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How Power of Attorney Differs by State: Victoria vs WA

Power of Attorney works and manifests differently in different states. It's important to understand these legal differences to ensure your'e fully prepared and covered by the provisions in your'e state. Below, we compare the process of appointment and the scope of this legal authority in the state of Victoria and WA; deepening your understanding and preparing you for the different legal loopholes you’ll need to jump through along the way.

Poa in victoria state

As if navigating the legal admin of future planning wasn’t hard enough, there are different rules and laws ruling over this process in different Australian states. Whether you're in NSW or Queensland, WA or Victoria, depends on how the power of attorney process will look for you. But first, let's do a quick recap on what power of attorney is.

What is a Power of Attorney?

Power of attorney is a legal document that allows an individual, known as the principal, to appoint another person, known as the attorney, to make decisions on their behalf. The attorney is granted the power to make decisions about the principal's financial, legal, and personal affairs.

POA Similarities in Victoria & Western Australia:

In Victoria and Western Australia, power of attorney is governed by different laws: the Powers of Attorney Act 2014 for Victoria, and the Powers of Attorney and Guardianship Act 2018 for WA.

Whilst representing seperate laws, both of these acts allow appointed power of attorney’s to make decisions on the principal's behalf either on a general basis, or in relation to specific matters. The attorney's powers can also be limited by the principal, for example limiting financial decisions to a certain subset of assets. Differences in these acts do however manifest in a couple, interesting differences between Victoria and WA power of attorney rules. Read on to find out how this could effect you.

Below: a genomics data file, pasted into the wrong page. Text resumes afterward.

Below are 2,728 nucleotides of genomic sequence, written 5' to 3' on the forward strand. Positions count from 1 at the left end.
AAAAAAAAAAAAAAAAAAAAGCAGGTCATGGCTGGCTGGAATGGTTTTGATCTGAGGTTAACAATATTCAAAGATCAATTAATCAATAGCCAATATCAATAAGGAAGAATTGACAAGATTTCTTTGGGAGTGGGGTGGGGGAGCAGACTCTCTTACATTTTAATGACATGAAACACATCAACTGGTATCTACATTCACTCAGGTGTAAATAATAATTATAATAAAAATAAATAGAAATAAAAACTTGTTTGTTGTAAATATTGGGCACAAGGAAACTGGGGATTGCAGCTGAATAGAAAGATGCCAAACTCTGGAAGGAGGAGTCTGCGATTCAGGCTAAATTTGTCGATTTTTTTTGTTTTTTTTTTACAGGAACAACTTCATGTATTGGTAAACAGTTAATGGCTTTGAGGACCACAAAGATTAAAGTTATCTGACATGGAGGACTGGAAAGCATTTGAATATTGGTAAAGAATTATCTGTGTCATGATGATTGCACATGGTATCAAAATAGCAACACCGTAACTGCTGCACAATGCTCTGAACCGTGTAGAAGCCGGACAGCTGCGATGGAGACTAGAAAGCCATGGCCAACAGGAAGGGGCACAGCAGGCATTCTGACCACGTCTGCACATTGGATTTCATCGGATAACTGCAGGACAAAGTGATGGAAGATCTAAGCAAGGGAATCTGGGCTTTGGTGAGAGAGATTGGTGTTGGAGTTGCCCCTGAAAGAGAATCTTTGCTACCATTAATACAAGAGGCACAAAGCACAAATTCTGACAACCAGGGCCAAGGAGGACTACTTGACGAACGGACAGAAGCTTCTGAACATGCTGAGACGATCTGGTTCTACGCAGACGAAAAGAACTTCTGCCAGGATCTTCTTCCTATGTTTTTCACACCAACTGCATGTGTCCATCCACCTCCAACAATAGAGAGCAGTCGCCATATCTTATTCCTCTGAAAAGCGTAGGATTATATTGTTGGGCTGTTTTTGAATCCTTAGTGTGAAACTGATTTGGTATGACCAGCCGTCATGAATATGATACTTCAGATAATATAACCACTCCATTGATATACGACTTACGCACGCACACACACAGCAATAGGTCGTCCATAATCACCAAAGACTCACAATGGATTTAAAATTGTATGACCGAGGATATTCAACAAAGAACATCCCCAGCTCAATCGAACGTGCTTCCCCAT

Differences in Power of Attorney in Victoria vs WA?

  1. Enduring vs Supportive Attorney stipulations

Firstly, the 2014 Victoria act provides for the appointment of an enduring power of attorney. This allows the attorney to make decisions on the principal's behalf even if the principal loses capacity; covering healthcare and personal outcomes. In addition to this appointment, the 2018 WA act provides for the appointment of a supportive attorney. This role allows the attorney to assist the principal in making decisions before they lose capacity, rather than making decisions on their behalf.

The key difference here is that the appointment of a supportive attorney in WA does not require the principal to have lost capacity. In contrast, Victoria laws stipulate that an enduring power of attorney can only be appointed if the principal has lost capacity.

2. Authority & Lost Capacity

The second key difference is that in Western Australia, if the principal loses capacity, the appointment of a supportive attorney will automatically cease, whereas in Victoria, an enduring power of attorney remains in effect even if the principal loses capacity.

3. Process of Appointment

The process of creating and registering a power of attorney is quite similar between the two states; with both requiring the power of attorney document to be signed by the principal and the attorney, and then witnessed by a qualified person. It is however worth noting that in Western Australia, this witness can also be the commissioner for declarations.

To Wrap Up

The fundamental concept and motive behind the legal authorities of a power of attorney are shared between Victoria and WA. Whilst Western Australia creates a formalised attorney role for supportive decision making before capacity is lost, in Victoria capacity must be lost before the attorney has any authority. When capacity is lost, the states are relatively similar- in that an enduring power of attorney can commence decision making authority on behalf of the principle at this point.

Start planning ahead today

Get started on making provisions for your future, today. Whether that's writing your will, appointing your executor or your power of attorney- Safewell can help. Offering expert legal advice and compassion to support you at every step of the way.

Get in touch for a chat with one of our experts today, on on 1800 103 310 , or via live chat now.

Last updated 19th January 2023
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Hannah Comiskey
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